adding elements of sound that we've always been into but never really took the time to 
work into our music," Moreno said. 

Look forward to the new Deftones release to be a thinking album, nothing about this is 
novelty. Its theme so far, according to Moreno, is loneliness. 

"I want to make a record were there is not one second of it that is just there to be 
there, I want every single moment of it to be interesting. And that is the most time 
consuming thing," Moreno said.

Deftones release date for their upcoming album is to be announced. 

www.deftonesworld.com

“MTV.com” – May 2005 // Chino Interviewed

www.deftonesworld.com

Deftones Blame Connecticut For Album Delay, Cover Skynyrd 
05.31.2005 6:03 AM EDT 

Hardcore poet Moreno and his heavyweight Deftones spent the winter in Stamford, Connecticut, with producer Bob Ezrin (Pink Floyd, Jane's Addiction). It was there — at Ezrin's studio and abode, the Carriage House — that the band recorded some of the material that will eventually make the final cut on its fifth album. 
But something was off with the Deftones while they languished in the bleak, wintry abyss in the richest per-capita state in the union. 
"It sucked, dude," Moreno said. "It was the most depressing thing ever. The recording was good, and we got it done really fast. It was mostly to get all of Abe [Cunningham]'s drum tracks down, and we did some overdubs there, too. But it suuuuucked." 
The Deftones started writing material in their Sacramento, California, hometown a little more than a year and a half ago, then took the fall off to allow Moreno time to work with his side project, Team Sleep. They regrouped in the relative tundra of the East Coast, but longed for warmer climes the whole time, according to Moreno. So the band packed its bags, bid Connecticut adieu and headed home just before Christmas. 
"We ended up recording a bunch more songs, and we kind of compiled those with the Connecticut stuff," he said. The band revisited some of the Ezrin material and tweaked it a bit, delaying the final product ... well, a bit. "It's just like this roller coaster of sounds. There's really aggressive stuff — super-aggressive stuff — that, like, I don't think we've delved into evil sh-- like this before. And then there's really sad stuff. I don't know — it's a Deftones record. We're trying different things. Frank [Delgado, who handles keyboards and samples] is involved a lot more this time, as far as electronic stuff, and there's a lot more beat stuff going on. 
"It's a pretty chaotic record," he continued. "Every time we make a Deftones record, it's taxing on your brain and body. They're hard records to make because you seriously have to outdo yourself. We want to outdo ourselves when we make a record; we don't want to make the same record twice. And we don't really have any formulas we use, so we just try different sh--. And sometimes good sh-- happens, sometimes weird sh-- happens."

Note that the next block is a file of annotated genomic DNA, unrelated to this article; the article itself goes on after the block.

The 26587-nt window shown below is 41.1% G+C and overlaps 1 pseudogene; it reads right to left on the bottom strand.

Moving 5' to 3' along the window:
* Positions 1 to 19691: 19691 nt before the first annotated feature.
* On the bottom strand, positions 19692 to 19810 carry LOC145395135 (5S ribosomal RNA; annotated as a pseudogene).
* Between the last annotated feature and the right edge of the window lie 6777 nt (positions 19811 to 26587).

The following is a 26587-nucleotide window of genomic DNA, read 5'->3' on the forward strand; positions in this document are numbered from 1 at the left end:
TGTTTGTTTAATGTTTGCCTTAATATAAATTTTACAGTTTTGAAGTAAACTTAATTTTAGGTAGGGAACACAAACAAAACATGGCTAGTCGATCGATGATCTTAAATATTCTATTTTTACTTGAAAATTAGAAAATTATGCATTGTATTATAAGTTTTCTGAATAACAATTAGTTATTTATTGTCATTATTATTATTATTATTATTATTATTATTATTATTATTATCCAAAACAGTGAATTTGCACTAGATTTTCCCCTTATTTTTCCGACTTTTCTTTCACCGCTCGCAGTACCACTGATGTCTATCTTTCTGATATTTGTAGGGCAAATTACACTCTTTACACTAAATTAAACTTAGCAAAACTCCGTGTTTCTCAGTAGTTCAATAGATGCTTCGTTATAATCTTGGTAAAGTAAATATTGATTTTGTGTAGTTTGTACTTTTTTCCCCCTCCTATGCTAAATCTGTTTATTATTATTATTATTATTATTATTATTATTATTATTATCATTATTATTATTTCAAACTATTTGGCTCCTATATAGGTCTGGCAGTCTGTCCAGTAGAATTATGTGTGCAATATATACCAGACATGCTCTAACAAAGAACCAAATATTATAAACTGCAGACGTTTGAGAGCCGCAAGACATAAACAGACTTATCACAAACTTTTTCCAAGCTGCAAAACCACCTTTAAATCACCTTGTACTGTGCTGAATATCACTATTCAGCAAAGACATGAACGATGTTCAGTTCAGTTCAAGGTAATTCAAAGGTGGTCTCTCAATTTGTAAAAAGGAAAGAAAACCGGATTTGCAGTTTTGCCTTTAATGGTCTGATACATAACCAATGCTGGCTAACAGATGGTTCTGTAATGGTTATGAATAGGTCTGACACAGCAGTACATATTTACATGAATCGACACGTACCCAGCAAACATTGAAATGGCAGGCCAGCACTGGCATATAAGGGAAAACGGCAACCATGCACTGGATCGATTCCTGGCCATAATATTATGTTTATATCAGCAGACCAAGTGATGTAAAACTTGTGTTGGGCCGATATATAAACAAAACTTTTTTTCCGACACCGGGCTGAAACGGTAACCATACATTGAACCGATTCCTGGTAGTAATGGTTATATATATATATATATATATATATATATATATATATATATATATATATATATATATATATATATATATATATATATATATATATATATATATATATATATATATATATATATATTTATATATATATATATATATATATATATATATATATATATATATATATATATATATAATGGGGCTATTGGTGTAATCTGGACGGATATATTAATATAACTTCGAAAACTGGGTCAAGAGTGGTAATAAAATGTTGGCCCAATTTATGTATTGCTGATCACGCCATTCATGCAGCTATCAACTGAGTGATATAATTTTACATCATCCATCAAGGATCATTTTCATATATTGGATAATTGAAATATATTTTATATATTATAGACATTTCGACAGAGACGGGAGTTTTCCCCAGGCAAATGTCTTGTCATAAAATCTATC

The album — which will drop sometime in the fall and be followed by a tour — has not yet been named, Moreno says, although he's been flirting with Saturday Night Wrist. There still aren't any song titles pinned down, either. "That's like my favorite part to do, naming the songs after they're already kind of done," he said. "I have just a couple more weeks of work on it." 
Moreno has recorded some vocal tracks, but not all of them; touring with Team Sleep — which he'll be doing until late August — has put that process on hold. When he resumes work with the Deftones this fall, the rest of Team Sleep will hit the studio again to start working on their sophomore offering. They've already written 15 songs for the release, which will be out in late 2006. Moreno also said former Smashing Pumpkins guitarist James Iha has signed to work with Team Sleep on some of their new tunes. 
Deftones fans who cannot wait for their new album will take solace in the fact that the band is planning an album of rarities, B-sides and covers later this summer. The compilation will feature the band's take on the Smiths' "Please Please Please, Let Me Get What I Want," which has been available online for years, and a song by Lynyrd Skynyrd, the Southern rockers behind "Free Bird." 
"It's stuff that we recorded over the years that a lot of people haven't heard," Moreno said. "Like, when I was 16, we did this version of 'Simple Man' by Lynyrd Skynyrd. I heard it the other day, and it was good. ... We remixed everything, and it's actually a pretty good record. I think it matches up to our last record, or even our new record, as far as the quality of it." 
The comp also includes a Jawbox cover and a DVD of footage "since we started, when we were little kids jumping around," he said. 
The album will commemorate the 10th anniversary of the first Deftones album, Adrenaline. "I grew up listening to all these songs [we covered], so I can hear myself in those songs," Moreno said. "I used to stand in my backyard with a broomstick, pretending like I was Morrissey." 
The Deftones will seek a little help from their fans for the rarities disc and companion DVD. On the band's Web site, it's asking anyone who has taken live photos of the group to submit them for consideration as part of the artwork and packaging. 
— Chris Harris
MTV.com

“Igetconnected” – January 2005 // Chi and Frank Interviewed

DEFTONES Interviewd bt igetconnected

January 2005

The music of the Deftones appeals to many tribes: metalheads, rock fans, and 
indie geeks alike. We hired a spy to follow them in the studio to film them 
recording their new album, but the clever group spotted our operative’s hidden 
camera. Luckily, they agreed to embrace technology and give us a peek into their 
world with video footage taken with their trusty Nokia 6230 phones. We also had 
a brief chat with Deftones bassist Chi Cheng and turntablist Frank Delgado on the 
experiences of making their new record -- look for it later this summer -- and 
learned that not only are they great at rocking and screaming, but they can be 
grade-A smart-alecks too!

Get Connected: What can a listener expect to hear on the new record? Is there 
anything on the new record that you think will surprise long-time listeners? 

Frank: Good ol' Deftones mixed bag of tricks.